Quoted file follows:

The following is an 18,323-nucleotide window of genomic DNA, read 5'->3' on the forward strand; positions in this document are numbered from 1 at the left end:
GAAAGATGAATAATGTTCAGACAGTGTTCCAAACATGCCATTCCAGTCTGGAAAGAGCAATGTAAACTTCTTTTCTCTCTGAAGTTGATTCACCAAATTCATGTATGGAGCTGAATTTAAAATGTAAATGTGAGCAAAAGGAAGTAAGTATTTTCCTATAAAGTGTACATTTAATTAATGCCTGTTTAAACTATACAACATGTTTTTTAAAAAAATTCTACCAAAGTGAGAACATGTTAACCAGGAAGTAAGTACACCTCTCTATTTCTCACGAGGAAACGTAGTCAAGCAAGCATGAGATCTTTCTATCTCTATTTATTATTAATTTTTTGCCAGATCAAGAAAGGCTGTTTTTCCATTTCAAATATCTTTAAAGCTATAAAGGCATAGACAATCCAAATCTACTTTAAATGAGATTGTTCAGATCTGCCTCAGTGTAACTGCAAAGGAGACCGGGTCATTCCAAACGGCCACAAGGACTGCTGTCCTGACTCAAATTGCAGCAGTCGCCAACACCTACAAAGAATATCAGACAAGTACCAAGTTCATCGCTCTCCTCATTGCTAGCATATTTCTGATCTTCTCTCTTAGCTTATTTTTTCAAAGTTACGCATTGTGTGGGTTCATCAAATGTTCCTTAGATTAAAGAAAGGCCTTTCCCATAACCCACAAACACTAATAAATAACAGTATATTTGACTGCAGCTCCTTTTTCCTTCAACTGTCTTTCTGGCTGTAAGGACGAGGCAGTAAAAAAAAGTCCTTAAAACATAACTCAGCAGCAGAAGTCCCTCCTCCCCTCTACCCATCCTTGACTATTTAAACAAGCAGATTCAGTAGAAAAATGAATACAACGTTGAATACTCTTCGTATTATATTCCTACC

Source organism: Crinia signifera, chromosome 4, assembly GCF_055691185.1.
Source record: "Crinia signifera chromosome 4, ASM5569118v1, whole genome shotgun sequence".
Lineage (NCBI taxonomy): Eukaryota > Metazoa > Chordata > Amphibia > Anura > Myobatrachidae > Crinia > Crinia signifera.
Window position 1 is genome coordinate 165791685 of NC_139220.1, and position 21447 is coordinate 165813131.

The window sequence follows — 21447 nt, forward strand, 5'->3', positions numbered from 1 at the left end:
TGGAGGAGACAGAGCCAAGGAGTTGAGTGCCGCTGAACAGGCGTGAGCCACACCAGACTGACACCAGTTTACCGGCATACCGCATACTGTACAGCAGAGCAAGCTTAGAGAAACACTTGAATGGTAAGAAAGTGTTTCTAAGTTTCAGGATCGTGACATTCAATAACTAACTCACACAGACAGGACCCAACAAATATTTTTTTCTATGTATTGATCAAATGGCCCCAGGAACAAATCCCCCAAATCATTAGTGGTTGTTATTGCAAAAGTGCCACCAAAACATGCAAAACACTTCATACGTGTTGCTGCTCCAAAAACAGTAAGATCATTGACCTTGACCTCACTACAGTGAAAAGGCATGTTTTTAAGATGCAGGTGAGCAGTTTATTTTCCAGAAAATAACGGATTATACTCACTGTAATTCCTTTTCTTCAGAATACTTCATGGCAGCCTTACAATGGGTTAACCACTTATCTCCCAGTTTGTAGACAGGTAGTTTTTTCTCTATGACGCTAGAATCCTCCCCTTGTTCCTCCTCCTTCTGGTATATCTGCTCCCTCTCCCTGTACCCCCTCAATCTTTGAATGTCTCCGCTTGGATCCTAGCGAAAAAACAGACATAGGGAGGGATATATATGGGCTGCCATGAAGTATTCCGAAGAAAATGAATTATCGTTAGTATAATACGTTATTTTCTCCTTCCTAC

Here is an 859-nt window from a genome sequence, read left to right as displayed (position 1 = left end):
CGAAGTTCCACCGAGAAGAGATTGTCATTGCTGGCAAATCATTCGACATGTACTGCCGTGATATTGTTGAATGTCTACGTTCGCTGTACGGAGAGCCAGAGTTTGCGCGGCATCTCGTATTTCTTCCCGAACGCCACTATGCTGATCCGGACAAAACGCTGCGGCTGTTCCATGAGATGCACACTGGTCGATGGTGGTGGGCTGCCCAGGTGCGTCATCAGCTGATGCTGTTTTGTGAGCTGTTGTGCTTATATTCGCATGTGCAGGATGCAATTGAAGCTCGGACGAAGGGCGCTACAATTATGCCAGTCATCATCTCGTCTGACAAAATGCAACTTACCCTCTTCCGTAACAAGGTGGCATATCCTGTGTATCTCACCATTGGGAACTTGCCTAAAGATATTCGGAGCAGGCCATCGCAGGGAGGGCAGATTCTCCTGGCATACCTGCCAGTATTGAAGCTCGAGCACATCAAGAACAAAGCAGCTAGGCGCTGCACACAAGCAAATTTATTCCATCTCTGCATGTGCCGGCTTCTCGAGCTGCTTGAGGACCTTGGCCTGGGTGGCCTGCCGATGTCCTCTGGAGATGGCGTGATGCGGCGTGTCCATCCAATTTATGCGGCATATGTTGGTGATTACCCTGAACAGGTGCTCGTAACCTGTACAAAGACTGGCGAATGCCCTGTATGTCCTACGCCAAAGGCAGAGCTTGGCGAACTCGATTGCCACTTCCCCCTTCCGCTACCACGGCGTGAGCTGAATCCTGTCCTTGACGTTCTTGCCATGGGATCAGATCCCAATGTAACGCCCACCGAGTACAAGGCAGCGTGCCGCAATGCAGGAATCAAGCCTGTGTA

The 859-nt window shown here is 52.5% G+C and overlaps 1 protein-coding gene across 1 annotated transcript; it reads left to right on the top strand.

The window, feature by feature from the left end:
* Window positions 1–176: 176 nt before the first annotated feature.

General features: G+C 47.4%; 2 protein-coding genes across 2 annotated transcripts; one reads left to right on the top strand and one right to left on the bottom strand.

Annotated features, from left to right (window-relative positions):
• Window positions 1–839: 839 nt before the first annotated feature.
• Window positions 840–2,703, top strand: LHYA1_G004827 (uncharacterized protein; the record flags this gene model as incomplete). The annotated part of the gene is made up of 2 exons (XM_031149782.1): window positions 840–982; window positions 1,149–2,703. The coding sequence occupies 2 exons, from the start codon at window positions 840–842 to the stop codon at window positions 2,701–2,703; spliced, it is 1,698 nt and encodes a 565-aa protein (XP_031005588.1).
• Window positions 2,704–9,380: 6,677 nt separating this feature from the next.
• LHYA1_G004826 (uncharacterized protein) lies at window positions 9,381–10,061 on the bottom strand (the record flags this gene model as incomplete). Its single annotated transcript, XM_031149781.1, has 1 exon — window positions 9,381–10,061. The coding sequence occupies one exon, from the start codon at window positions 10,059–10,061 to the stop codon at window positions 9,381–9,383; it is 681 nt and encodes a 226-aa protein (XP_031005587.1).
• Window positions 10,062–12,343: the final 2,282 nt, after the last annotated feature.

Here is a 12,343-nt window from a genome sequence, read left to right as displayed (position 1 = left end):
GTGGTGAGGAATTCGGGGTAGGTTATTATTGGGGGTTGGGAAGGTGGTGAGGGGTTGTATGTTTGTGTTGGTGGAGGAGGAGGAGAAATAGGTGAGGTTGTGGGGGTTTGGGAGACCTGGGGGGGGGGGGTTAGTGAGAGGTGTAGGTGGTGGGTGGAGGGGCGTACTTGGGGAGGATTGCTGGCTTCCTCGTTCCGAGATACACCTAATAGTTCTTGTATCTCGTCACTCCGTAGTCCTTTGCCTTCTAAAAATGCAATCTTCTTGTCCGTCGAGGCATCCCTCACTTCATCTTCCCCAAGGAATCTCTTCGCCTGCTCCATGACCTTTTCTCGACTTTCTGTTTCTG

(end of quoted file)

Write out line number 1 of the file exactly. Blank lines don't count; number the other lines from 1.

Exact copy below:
The following is an 18,323-nucleotide window of genomic DNA, read 5'->3' on the forward strand; positions in this document are numbered from 1 at the left end: